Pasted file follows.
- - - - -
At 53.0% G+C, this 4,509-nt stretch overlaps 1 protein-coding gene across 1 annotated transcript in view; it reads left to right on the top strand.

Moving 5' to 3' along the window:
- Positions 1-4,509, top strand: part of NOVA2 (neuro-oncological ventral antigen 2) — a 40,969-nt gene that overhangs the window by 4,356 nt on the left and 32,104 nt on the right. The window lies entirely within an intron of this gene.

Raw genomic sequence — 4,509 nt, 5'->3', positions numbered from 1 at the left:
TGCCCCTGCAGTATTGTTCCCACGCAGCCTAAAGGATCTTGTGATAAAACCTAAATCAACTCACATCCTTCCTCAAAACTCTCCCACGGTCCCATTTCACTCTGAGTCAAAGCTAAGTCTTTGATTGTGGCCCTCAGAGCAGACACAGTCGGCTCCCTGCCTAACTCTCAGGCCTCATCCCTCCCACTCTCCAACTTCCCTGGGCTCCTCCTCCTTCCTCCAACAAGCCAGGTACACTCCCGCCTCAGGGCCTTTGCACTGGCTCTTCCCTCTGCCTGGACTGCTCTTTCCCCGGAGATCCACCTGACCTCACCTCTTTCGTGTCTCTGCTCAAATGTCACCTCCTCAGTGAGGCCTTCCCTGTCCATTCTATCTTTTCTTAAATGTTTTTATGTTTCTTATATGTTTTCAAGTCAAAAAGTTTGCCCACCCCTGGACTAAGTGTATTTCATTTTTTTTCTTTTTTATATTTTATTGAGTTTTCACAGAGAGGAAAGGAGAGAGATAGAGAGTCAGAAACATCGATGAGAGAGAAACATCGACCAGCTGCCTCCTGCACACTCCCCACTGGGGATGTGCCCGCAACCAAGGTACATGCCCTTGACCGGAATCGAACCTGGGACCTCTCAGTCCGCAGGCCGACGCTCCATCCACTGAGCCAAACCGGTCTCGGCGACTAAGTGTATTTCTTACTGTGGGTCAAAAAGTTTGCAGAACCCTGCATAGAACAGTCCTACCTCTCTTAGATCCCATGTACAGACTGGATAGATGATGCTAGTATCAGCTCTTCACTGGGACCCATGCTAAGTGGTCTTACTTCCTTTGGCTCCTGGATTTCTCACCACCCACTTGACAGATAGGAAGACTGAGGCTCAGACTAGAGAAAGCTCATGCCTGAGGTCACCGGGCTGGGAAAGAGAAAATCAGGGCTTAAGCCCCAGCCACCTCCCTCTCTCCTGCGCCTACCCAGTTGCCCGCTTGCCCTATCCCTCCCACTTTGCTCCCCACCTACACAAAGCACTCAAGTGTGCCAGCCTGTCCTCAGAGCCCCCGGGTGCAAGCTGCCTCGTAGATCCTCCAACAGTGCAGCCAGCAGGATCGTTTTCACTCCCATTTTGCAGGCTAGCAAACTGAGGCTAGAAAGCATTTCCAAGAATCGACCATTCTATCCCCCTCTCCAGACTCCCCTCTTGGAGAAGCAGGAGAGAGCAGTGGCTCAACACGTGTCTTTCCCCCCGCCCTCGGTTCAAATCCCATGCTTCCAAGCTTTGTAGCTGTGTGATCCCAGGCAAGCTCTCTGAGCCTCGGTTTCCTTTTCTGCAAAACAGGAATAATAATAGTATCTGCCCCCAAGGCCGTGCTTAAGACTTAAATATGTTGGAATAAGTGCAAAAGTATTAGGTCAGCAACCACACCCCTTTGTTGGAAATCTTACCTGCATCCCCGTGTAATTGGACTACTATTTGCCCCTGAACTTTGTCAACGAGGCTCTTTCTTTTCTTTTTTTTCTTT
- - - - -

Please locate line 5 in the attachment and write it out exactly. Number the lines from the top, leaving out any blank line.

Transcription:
TGCCCCTGCAGTATTGTTCCCACGCAGCCTAAAGGATCTTGTGATAAAACCTAAATCAACTCACATCCTTCCTCAAAACTCTCCCACGGTCCCATTTCACTCTGAGTCAAAGCTAAGTCTTTGATTGTGGCCCTCAGAGCAGACACAGTCGGCTCCCTGCCTAACTCTCAGGCCTCATCCCTCCCACTCTCCAACTTCCCTGGGCTCCTCCTCCTTCCTCCAACAAGCCAGGTACACTCCCGCCTCAGGGCCTTTGCACTGGCTCTTCCCTCTGCCTGGACTGCTCTTTCCCCGGAGATCCACCTGACCTCACCTCTTTCGTGTCTCTGCTCAAATGTCACCTCCTCAGTGAGGCCTTCCCTGTCCATTCTATCTTTTCTTAAATGTTTTTATGTTTCTTATATGTTTTCAAGTCAAAAAGTTTGCCCACCCCTGGACTAAGTGTATTTCATTTTTTTTCTTTTTTATATTTTATTGAGTTTTCACAGAGAGGAAAGGAGAGAGATAGAGAGTCAGAAACATCGATGAGAGAGAAACATCGACCAGCTGCCTCCTGCACACTCCCCACTGGGGATGTGCCCGCAACCAAGGTACATGCCCTTGACCGGAATCGAACCTGGGACCTCTCAGTCCGCAGGCCGACGCTCCATCCACTGAGCCAAACCGGTCTCGGCGACTAAGTGTATTTCTTACTGTGGGTCAAAAAGTTTGCAGAACCCTGCATAGAACAGTCCTACCTCTCTTAGATCCCATGTACAGACTGGATAGATGATGCTAGTATCAGCTCTTCACTGGGACCCATGCTAAGTGGTCTTACTTCCTTTGGCTCCTGGATTTCTCACCACCCACTTGACAGATAGGAAGACTGAGGCTCAGACTAGAGAAAGCTCATGCCTGAGGTCACCGGGCTGGGAAAGAGAAAATCAGGGCTTAAGCCCCAGCCACCTCCCTCTCTCCTGCGCCTACCCAGTTGCCCGCTTGCCCTATCCCTCCCACTTTGCTCCCCACCTACACAAAGCACTCAAGTGTGCCAGCCTGTCCTCAGAGCCCCCGGGTGCAAGCTGCCTCGTAGATCCTCCAACAGTGCAGCCAGCAGGATCGTTTTCACTCCCATTTTGCAGGCTAGCAAACTGAGGCTAGAAAGCATTTCCAAGAATCGACCATTCTATCCCCCTCTCCAGACTCCCCTCTTGGAGAAGCAGGAGAGAGCAGTGGCTCAACACGTGTCTTTCCCCCCGCCCTCGGTTCAAATCCCATGCTTCCAAGCTTTGTAGCTGTGTGATCCCAGGCAAGCTCTCTGAGCCTCGGTTTCCTTTTCTGCAAAACAGGAATAATAATAGTATCTGCCCCCAAGGCCGTGCTTAAGACTTAAATATGTTGGAATAAGTGCAAAAGTATTAGGTCAGCAACCACACCCCTTTGTTGGAAATCTTACCTGCATCCCCGTGTAATTGGACTACTATTTGCCCCTGAACTTTGTCAACGAGGCTCTTTCTTTTCTTTTTTTTCTTT